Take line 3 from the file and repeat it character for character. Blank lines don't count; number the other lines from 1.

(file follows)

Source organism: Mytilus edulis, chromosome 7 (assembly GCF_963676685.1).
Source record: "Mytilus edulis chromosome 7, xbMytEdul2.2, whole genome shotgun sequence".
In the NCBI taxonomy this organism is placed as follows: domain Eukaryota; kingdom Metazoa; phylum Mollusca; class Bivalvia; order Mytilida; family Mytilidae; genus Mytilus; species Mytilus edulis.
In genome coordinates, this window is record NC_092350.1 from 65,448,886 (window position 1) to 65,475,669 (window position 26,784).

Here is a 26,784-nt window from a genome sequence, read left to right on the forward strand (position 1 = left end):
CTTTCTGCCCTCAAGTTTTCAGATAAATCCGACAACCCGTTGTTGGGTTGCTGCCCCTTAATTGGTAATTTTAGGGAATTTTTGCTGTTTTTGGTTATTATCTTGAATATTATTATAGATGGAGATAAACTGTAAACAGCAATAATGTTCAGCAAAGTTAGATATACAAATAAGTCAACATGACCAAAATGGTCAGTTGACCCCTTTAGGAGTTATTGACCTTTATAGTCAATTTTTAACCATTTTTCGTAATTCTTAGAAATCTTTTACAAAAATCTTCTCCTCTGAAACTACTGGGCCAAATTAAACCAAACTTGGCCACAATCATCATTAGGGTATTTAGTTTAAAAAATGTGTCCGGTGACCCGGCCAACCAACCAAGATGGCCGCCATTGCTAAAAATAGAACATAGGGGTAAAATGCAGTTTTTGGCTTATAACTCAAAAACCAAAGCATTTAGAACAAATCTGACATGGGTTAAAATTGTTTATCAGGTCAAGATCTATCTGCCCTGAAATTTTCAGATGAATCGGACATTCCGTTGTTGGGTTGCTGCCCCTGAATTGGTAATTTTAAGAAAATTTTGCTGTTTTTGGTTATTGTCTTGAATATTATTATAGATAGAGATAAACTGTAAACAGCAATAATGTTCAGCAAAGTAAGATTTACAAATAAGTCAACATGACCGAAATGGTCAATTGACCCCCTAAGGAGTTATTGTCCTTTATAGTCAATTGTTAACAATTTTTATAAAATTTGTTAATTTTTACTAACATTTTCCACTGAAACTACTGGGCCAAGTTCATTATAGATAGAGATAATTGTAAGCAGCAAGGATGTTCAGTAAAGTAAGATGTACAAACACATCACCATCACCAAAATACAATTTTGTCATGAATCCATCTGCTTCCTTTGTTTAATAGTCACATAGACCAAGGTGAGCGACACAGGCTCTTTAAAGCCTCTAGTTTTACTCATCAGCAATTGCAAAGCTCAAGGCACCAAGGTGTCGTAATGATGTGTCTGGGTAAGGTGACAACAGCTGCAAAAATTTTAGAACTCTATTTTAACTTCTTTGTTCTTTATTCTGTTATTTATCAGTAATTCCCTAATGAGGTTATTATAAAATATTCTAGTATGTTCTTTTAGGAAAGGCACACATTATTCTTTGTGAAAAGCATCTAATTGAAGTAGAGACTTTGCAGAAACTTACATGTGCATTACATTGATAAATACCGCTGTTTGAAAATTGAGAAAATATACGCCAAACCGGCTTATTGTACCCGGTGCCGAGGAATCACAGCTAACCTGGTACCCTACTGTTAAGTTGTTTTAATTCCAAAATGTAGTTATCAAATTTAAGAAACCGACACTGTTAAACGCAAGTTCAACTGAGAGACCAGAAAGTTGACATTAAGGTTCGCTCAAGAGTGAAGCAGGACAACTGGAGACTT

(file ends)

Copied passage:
In the NCBI taxonomy this organism is placed as follows: domain Eukaryota; kingdom Metazoa; phylum Mollusca; class Bivalvia; order Mytilida; family Mytilidae; genus Mytilus; species Mytilus edulis.